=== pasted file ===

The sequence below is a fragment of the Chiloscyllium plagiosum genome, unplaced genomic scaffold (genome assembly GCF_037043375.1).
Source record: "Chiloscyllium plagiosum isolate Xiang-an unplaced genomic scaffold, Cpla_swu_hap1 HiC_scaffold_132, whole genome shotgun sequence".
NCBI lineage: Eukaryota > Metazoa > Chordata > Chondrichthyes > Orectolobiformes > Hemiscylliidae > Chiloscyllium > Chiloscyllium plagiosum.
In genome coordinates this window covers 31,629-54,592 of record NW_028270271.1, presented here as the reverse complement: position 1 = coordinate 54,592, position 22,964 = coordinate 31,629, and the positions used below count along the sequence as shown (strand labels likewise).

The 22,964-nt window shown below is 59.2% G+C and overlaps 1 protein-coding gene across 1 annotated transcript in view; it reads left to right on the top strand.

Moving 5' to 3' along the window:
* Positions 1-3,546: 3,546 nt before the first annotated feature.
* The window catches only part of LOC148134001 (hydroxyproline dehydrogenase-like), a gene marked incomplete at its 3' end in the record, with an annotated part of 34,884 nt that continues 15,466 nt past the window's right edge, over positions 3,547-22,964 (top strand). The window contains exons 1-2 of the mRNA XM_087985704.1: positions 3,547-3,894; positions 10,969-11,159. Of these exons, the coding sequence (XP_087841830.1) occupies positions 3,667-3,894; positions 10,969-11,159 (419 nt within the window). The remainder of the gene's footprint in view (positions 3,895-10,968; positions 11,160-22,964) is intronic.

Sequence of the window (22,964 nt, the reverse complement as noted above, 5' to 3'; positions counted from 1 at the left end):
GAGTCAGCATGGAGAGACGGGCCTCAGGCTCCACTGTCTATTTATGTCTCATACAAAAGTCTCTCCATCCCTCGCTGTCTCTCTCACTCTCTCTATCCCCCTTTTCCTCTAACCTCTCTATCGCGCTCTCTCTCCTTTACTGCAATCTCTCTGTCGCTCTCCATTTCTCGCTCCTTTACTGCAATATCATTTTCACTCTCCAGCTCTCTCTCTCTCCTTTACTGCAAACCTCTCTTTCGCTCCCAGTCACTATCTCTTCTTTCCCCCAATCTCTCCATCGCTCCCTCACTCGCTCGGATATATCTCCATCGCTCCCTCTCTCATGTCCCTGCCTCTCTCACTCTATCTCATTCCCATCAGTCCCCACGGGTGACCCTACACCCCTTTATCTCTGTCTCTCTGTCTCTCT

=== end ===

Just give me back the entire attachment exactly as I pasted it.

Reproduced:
The sequence below is a fragment of the Chiloscyllium plagiosum genome, unplaced genomic scaffold (genome assembly GCF_037043375.1).
Source record: "Chiloscyllium plagiosum isolate Xiang-an unplaced genomic scaffold, Cpla_swu_hap1 HiC_scaffold_132, whole genome shotgun sequence".
NCBI lineage: Eukaryota > Metazoa > Chordata > Chondrichthyes > Orectolobiformes > Hemiscylliidae > Chiloscyllium > Chiloscyllium plagiosum.
In genome coordinates this window covers 31,629-54,592 of record NW_028270271.1, presented here as the reverse complement: position 1 = coordinate 54,592, position 22,964 = coordinate 31,629, and the positions used below count along the sequence as shown (strand labels likewise).

The 22,964-nt window shown below is 59.2% G+C and overlaps 1 protein-coding gene across 1 annotated transcript in view; it reads left to right on the top strand.

Moving 5' to 3' along the window:
* Positions 1-3,546: 3,546 nt before the first annotated feature.
* The window catches only part of LOC148134001 (hydroxyproline dehydrogenase-like), a gene marked incomplete at its 3' end in the record, with an annotated part of 34,884 nt that continues 15,466 nt past the window's right edge, over positions 3,547-22,964 (top strand). The window contains exons 1-2 of the mRNA XM_087985704.1: positions 3,547-3,894; positions 10,969-11,159. Of these exons, the coding sequence (XP_087841830.1) occupies positions 3,667-3,894; positions 10,969-11,159 (419 nt within the window). The remainder of the gene's footprint in view (positions 3,895-10,968; positions 11,160-22,964) is intronic.

Sequence of the window (22,964 nt, the reverse complement as noted above, 5' to 3'; positions counted from 1 at the left end):
GAGTCAGCATGGAGAGACGGGCCTCAGGCTCCACTGTCTATTTATGTCTCATACAAAAGTCTCTCCATCCCTCGCTGTCTCTCTCACTCTCTCTATCCCCCTTTTCCTCTAACCTCTCTATCGCGCTCTCTCTCCTTTACTGCAATCTCTCTGTCGCTCTCCATTTCTCGCTCCTTTACTGCAATATCATTTTCACTCTCCAGCTCTCTCTCTCTCCTTTACTGCAAACCTCTCTTTCGCTCCCAGTCACTATCTCTTCTTTCCCCCAATCTCTCCATCGCTCCCTCACTCGCTCGGATATATCTCCATCGCTCCCTCTCTCATGTCCCTGCCTCTCTCACTCTATCTCATTCCCATCAGTCCCCACGGGTGACCCTACACCCCTTTATCTCTGTCTCTCTGTCTCTCT